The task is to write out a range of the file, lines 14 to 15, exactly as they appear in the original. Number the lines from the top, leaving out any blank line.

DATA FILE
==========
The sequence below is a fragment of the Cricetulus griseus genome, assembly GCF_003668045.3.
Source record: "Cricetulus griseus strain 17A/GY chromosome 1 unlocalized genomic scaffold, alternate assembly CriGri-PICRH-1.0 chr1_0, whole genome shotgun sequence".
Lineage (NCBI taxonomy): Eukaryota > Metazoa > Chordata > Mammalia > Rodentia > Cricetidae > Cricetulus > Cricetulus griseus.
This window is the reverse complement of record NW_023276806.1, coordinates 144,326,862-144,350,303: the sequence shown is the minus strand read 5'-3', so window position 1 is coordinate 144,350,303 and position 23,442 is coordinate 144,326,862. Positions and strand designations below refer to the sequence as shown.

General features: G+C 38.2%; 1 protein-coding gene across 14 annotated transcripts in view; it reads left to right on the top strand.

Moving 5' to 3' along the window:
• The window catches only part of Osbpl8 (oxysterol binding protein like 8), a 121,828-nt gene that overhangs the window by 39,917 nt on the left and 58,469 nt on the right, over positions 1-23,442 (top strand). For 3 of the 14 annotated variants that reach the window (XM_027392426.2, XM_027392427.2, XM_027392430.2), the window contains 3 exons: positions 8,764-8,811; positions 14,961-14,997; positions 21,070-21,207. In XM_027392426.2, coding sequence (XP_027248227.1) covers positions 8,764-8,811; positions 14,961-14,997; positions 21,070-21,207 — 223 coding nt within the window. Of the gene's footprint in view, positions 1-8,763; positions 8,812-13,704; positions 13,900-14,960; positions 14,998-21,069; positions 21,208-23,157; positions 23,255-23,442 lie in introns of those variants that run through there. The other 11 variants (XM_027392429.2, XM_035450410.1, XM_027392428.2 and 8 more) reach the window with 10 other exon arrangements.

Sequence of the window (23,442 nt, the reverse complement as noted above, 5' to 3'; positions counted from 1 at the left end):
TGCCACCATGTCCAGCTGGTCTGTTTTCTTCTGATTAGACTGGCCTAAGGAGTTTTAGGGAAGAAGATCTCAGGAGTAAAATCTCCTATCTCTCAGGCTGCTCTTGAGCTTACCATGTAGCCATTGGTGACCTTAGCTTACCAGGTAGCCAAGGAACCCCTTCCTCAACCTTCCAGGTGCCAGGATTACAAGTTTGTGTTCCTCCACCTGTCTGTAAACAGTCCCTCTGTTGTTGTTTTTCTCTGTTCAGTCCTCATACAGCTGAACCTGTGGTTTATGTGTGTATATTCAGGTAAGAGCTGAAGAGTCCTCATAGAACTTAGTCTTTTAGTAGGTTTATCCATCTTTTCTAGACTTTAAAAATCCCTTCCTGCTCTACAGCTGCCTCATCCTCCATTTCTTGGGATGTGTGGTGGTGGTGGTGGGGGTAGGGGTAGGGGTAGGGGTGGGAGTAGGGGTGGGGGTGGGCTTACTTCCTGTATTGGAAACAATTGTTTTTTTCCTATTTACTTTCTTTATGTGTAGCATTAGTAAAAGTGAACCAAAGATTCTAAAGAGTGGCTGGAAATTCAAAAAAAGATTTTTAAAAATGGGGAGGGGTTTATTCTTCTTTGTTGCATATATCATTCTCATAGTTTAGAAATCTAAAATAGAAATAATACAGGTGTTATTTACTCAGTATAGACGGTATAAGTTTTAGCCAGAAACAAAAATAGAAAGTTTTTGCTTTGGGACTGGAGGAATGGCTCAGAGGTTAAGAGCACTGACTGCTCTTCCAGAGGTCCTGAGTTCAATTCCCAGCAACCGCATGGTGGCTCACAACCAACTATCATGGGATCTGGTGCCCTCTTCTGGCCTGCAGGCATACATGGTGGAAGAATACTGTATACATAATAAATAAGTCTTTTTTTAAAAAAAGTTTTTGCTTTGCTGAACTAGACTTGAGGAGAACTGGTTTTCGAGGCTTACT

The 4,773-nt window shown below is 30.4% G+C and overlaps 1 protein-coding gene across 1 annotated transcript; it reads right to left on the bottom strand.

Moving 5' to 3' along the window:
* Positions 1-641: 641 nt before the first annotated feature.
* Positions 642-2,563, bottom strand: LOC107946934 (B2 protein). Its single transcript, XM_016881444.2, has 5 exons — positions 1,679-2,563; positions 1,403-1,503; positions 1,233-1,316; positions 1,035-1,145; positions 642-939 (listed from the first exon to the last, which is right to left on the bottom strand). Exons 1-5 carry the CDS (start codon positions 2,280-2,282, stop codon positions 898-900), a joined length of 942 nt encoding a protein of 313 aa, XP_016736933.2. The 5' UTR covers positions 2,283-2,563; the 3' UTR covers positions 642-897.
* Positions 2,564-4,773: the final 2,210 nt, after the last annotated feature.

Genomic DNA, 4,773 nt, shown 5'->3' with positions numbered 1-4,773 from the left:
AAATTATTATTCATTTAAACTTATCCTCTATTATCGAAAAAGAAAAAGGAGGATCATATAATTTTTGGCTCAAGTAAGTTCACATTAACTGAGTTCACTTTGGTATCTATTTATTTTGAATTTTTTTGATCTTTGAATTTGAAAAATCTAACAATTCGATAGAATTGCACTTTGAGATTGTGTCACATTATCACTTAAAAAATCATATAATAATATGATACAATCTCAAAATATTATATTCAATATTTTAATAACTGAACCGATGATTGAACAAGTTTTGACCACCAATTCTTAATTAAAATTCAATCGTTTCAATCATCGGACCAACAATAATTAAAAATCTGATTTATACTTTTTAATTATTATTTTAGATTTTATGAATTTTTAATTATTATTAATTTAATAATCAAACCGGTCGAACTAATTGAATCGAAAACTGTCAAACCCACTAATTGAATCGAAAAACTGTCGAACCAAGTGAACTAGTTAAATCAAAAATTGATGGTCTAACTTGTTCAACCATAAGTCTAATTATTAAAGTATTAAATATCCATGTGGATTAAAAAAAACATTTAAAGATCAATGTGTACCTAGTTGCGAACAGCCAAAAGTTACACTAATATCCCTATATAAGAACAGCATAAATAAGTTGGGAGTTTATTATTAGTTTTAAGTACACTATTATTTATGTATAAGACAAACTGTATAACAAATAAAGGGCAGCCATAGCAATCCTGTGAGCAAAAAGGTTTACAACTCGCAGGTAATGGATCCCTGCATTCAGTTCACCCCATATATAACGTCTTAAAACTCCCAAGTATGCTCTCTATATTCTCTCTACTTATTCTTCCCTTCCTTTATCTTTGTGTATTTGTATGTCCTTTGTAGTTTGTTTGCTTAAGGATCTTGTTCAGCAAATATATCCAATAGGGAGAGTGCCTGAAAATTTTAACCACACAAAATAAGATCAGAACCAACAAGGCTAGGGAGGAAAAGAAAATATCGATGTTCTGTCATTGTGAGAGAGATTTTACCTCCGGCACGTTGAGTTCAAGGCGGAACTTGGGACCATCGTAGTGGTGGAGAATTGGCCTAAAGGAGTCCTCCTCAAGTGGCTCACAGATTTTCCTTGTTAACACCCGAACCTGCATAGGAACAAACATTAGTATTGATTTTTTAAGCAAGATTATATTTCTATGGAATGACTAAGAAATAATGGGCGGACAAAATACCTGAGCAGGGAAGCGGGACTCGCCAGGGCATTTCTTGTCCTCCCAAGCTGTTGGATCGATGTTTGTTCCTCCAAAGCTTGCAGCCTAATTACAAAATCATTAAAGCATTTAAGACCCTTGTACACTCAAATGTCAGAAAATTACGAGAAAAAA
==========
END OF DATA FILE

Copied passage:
* Positions 2,564-4,773: the final 2,210 nt, after the last annotated feature.

Genomic DNA, 4,773 nt, shown 5'->3' with positions numbered 1-4,773 from the left: